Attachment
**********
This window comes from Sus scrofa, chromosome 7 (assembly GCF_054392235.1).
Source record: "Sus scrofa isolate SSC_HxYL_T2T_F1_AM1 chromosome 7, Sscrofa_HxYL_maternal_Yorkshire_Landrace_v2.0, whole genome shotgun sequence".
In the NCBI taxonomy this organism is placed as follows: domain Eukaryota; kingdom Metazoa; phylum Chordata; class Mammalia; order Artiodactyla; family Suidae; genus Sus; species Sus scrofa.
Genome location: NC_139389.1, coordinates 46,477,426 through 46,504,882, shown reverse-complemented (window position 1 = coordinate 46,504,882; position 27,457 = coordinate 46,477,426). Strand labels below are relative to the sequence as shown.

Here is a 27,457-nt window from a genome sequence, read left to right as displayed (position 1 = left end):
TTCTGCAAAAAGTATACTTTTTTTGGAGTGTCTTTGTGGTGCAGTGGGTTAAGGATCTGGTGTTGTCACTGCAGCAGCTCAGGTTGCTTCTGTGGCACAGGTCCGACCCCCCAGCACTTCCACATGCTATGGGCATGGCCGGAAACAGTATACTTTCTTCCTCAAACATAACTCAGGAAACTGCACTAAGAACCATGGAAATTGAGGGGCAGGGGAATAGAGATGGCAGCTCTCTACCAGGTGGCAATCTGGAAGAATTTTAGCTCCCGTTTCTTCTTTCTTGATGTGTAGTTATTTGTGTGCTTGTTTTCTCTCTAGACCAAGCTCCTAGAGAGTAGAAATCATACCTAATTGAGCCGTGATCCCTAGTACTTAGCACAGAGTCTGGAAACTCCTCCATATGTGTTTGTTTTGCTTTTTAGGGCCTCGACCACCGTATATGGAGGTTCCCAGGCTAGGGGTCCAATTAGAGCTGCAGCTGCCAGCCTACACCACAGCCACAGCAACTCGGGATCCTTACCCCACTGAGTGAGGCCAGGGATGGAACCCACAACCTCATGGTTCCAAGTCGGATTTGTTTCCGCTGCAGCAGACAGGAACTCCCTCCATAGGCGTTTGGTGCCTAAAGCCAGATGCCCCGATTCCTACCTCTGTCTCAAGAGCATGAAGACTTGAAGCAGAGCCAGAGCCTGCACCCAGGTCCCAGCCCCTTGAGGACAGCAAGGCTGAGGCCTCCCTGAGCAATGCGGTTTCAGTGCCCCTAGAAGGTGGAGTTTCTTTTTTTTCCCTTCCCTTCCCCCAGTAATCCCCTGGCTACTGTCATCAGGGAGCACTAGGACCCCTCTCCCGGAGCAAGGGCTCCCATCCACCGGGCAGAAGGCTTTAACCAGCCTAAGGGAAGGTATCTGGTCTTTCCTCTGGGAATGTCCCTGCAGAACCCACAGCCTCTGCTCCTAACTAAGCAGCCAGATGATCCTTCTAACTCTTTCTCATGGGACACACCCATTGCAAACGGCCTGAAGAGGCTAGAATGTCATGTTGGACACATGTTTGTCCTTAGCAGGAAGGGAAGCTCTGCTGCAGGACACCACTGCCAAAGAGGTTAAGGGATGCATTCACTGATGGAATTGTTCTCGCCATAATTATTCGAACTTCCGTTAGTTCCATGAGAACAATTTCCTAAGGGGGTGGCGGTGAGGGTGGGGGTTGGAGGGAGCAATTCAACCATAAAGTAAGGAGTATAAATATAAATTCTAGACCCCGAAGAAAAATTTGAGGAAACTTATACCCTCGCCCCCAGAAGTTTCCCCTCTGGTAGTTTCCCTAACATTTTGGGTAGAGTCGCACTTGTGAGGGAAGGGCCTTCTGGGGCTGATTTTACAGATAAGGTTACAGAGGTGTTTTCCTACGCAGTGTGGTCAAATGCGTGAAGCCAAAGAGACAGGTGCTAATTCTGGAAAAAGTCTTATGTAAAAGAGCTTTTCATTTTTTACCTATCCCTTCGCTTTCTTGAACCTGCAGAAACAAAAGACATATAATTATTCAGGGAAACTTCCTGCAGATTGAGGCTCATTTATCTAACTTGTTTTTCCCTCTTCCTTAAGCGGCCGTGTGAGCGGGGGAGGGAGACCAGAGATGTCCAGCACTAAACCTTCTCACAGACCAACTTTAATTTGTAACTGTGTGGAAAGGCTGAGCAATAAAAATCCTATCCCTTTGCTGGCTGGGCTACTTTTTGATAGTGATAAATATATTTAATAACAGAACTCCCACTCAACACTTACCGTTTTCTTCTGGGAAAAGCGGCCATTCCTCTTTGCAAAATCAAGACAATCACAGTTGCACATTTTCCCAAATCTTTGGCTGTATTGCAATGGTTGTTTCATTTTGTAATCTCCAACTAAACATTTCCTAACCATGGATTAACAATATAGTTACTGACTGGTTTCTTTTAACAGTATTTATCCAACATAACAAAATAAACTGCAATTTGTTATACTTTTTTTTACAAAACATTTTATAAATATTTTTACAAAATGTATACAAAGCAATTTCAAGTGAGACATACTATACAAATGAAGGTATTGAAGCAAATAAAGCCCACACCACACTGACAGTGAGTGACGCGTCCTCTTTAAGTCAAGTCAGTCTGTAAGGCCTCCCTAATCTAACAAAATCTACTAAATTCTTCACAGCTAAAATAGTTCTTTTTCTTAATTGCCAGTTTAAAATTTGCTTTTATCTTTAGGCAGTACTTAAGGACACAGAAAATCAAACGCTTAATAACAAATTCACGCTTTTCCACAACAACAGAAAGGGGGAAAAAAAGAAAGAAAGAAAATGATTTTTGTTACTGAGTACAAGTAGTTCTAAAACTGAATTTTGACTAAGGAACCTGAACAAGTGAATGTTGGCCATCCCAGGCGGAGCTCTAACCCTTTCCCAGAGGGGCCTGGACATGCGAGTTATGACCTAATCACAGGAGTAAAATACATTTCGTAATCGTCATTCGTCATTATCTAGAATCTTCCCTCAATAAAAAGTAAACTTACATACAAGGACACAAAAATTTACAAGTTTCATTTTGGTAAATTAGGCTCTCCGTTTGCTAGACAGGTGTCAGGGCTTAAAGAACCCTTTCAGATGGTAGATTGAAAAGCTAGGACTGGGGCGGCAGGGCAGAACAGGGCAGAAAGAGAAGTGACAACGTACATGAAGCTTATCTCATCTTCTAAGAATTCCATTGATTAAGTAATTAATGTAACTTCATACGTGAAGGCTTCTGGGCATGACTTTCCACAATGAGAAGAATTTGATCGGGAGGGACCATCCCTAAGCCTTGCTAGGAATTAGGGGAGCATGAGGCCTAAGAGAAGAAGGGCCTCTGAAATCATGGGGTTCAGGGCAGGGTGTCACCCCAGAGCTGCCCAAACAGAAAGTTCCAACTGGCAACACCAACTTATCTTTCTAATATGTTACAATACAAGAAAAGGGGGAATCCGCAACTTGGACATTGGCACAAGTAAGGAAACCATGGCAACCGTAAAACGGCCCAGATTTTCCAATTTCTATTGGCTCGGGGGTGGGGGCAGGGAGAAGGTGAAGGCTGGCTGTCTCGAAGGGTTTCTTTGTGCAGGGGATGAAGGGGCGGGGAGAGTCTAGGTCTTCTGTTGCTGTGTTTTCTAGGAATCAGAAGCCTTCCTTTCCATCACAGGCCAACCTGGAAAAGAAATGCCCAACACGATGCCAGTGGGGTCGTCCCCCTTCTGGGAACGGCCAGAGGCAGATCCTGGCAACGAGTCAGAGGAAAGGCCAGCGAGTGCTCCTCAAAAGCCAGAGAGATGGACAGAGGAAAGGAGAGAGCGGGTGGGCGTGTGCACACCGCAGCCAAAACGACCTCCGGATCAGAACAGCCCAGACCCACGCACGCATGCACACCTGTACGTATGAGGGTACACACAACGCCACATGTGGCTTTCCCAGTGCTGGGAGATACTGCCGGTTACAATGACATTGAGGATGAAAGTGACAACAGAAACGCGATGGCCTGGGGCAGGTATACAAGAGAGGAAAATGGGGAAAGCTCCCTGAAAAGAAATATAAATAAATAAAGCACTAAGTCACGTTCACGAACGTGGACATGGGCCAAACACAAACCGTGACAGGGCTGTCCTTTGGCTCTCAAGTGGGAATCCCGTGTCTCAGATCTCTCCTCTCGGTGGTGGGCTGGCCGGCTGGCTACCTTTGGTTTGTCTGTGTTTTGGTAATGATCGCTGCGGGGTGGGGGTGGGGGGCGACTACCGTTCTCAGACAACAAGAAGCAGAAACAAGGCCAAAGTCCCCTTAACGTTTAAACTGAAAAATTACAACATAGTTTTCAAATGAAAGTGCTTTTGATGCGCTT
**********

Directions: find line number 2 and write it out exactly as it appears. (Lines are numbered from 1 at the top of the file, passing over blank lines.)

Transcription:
Source record: "Sus scrofa isolate SSC_HxYL_T2T_F1_AM1 chromosome 7, Sscrofa_HxYL_maternal_Yorkshire_Landrace_v2.0, whole genome shotgun sequence".